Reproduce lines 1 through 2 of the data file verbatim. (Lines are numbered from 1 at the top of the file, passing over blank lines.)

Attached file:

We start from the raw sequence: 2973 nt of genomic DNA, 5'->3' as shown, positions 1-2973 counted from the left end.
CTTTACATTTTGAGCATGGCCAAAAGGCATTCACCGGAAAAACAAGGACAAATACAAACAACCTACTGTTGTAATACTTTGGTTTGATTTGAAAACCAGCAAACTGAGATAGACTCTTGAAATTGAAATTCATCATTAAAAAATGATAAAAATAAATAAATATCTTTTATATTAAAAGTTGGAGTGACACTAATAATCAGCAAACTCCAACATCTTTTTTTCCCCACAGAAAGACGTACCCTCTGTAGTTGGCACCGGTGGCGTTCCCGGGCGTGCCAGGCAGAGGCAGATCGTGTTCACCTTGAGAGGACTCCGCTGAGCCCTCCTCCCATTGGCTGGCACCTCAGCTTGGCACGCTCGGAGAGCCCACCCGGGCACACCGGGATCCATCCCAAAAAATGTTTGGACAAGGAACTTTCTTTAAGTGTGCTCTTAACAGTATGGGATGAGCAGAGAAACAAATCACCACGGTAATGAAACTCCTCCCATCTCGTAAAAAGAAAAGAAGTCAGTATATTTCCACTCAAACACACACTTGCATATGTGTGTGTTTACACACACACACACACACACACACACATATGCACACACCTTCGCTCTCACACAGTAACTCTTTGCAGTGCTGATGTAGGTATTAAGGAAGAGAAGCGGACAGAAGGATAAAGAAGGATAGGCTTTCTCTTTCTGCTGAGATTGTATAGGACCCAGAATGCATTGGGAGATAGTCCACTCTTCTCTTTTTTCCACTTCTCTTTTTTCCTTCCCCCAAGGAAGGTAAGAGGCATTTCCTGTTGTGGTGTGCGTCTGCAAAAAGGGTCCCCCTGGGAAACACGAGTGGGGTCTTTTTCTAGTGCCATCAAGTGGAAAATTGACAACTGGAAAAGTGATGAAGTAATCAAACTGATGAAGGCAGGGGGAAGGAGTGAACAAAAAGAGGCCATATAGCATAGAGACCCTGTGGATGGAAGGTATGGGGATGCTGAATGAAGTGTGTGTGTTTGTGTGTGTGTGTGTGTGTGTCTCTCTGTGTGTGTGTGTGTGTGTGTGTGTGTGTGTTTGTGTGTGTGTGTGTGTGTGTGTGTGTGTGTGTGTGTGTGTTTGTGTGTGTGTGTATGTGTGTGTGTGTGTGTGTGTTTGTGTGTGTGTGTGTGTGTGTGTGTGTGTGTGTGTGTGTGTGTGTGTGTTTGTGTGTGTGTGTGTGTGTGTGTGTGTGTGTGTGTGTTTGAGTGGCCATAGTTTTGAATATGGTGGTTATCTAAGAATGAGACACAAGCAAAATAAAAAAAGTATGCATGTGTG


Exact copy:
We start from the raw sequence: 2973 nt of genomic DNA, 5'->3' as shown, positions 1-2973 counted from the left end.
CTTTACATTTTGAGCATGGCCAAAAGGCATTCACCGGAAAAACAAGGACAAATACAAACAACCTACTGTTGTAATACTTTGGTTTGATTTGAAAACCAGCAAACTGAGATAGACTCTTGAAATTGAAATTCATCATTAAAAAATGATAAAAATAAATAAATATCTTTTATATTAAAAGTTGGAGTGACACTAATAATCAGCAAACTCCAACATCTTTTTTTCCCCACAGAAAGACGTACCCTCTGTAGTTGGCACCGGTGGCGTTCCCGGGCGTGCCAGGCAGAGGCAGATCGTGTTCACCTTGAGAGGACTCCGCTGAGCCCTCCTCCCATTGGCTGGCACCTCAGCTTGGCACGCTCGGAGAGCCCACCCGGGCACACCGGGATCCATCCCAAAAAATGTTTGGACAAGGAACTTTCTTTAAGTGTGCTCTTAACAGTATGGGATGAGCAGAGAAACAAATCACCACGGTAATGAAACTCCTCCCATCTCGTAAAAAGAAAAGAAGTCAGTATATTTCCACTCAAACACACACTTGCATATGTGTGTGTTTACACACACACACACACACACACACACATATGCACACACCTTCGCTCTCACACAGTAACTCTTTGCAGTGCTGATGTAGGTATTAAGGAAGAGAAGCGGACAGAAGGATAAAGAAGGATAGGCTTTCTCTTTCTGCTGAGATTGTATAGGACCCAGAATGCATTGGGAGATAGTCCACTCTTCTCTTTTTTCCACTTCTCTTTTTTCCTTCCCCCAAGGAAGGTAAGAGGCATTTCCTGTTGTGGTGTGCGTCTGCAAAAAGGGTCCCCCTGGGAAACACGAGTGGGGTCTTTTTCTAGTGCCATCAAGTGGAAAATTGACAACTGGAAAAGTGATGAAGTAATCAAACTGATGAAGGCAGGGGGAAGGAGTGAACAAAAAGAGGCCATATAGCATAGAGACCCTGTGGATGGAAGGTATGGGGATGCTGAATGAAGTGTGTGTGTTTGTGTGTGTGTGTGTGTGTGTCTCTCTGTGTGTGTGTGTGTGTGTGTGTGTGTGTGTTTGTGTGTGTGTGTGTGTGTGTGTGTGTGTGTGTGTGTGTGTTTGTGTGTGTGTGTATGTGTGTGTGTGTGTGTGTGTTTGTGTGTGTGTGTGTGTGTGTGTGTGTGTGTGTGTGTGTGTGTGTGTGTTTGTGTGTGTGTGTGTGTGTGTGTGTGTGTGTGTGTGTTTGAGTGGCCATAGTTTTGAATATGGTGGTTATCTAAGAATGAGACACAAGCAAAATAAAAAAAGTATGCATGTGTG